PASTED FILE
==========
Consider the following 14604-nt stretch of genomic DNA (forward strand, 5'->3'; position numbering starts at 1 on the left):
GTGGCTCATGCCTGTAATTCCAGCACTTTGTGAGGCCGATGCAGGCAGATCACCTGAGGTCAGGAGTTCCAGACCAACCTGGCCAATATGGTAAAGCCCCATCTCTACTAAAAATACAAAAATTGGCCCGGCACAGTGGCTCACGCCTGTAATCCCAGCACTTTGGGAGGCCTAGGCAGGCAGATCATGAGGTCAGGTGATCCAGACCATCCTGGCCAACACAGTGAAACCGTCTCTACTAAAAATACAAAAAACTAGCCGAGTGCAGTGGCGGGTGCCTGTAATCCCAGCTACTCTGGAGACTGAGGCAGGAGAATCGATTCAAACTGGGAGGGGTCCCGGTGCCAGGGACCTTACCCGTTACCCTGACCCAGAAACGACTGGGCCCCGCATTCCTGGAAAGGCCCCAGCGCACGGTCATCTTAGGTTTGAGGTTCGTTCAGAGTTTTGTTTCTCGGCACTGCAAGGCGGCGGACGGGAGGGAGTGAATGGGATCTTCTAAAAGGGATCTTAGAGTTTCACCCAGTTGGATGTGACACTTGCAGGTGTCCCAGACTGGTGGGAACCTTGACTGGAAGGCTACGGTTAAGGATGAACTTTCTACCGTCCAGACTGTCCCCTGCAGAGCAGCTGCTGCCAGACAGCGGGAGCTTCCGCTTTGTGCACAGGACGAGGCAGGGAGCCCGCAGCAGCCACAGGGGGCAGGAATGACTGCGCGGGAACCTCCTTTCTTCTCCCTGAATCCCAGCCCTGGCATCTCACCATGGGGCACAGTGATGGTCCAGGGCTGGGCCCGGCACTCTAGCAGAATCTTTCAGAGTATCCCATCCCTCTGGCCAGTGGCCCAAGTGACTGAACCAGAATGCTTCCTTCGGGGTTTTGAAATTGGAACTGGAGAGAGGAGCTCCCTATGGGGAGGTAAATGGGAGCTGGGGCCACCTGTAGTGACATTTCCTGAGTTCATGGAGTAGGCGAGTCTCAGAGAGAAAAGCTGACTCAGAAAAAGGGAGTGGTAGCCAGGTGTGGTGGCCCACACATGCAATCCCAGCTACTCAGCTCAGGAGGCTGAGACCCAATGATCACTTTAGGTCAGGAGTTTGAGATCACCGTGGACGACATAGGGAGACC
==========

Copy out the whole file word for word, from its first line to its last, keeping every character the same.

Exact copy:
Consider the following 14604-nt stretch of genomic DNA (forward strand, 5'->3'; position numbering starts at 1 on the left):
GTGGCTCATGCCTGTAATTCCAGCACTTTGTGAGGCCGATGCAGGCAGATCACCTGAGGTCAGGAGTTCCAGACCAACCTGGCCAATATGGTAAAGCCCCATCTCTACTAAAAATACAAAAATTGGCCCGGCACAGTGGCTCACGCCTGTAATCCCAGCACTTTGGGAGGCCTAGGCAGGCAGATCATGAGGTCAGGTGATCCAGACCATCCTGGCCAACACAGTGAAACCGTCTCTACTAAAAATACAAAAAACTAGCCGAGTGCAGTGGCGGGTGCCTGTAATCCCAGCTACTCTGGAGACTGAGGCAGGAGAATCGATTCAAACTGGGAGGGGTCCCGGTGCCAGGGACCTTACCCGTTACCCTGACCCAGAAACGACTGGGCCCCGCATTCCTGGAAAGGCCCCAGCGCACGGTCATCTTAGGTTTGAGGTTCGTTCAGAGTTTTGTTTCTCGGCACTGCAAGGCGGCGGACGGGAGGGAGTGAATGGGATCTTCTAAAAGGGATCTTAGAGTTTCACCCAGTTGGATGTGACACTTGCAGGTGTCCCAGACTGGTGGGAACCTTGACTGGAAGGCTACGGTTAAGGATGAACTTTCTACCGTCCAGACTGTCCCCTGCAGAGCAGCTGCTGCCAGACAGCGGGAGCTTCCGCTTTGTGCACAGGACGAGGCAGGGAGCCCGCAGCAGCCACAGGGGGCAGGAATGACTGCGCGGGAACCTCCTTTCTTCTCCCTGAATCCCAGCCCTGGCATCTCACCATGGGGCACAGTGATGGTCCAGGGCTGGGCCCGGCACTCTAGCAGAATCTTTCAGAGTATCCCATCCCTCTGGCCAGTGGCCCAAGTGACTGAACCAGAATGCTTCCTTCGGGGTTTTGAAATTGGAACTGGAGAGAGGAGCTCCCTATGGGGAGGTAAATGGGAGCTGGGGCCACCTGTAGTGACATTTCCTGAGTTCATGGAGTAGGCGAGTCTCAGAGAGAAAAGCTGACTCAGAAAAAGGGAGTGGTAGCCAGGTGTGGTGGCCCACACATGCAATCCCAGCTACTCAGCTCAGGAGGCTGAGACCCAATGATCACTTTAGGTCAGGAGTTTGAGATCACCGTGGACGACATAGGGAGACC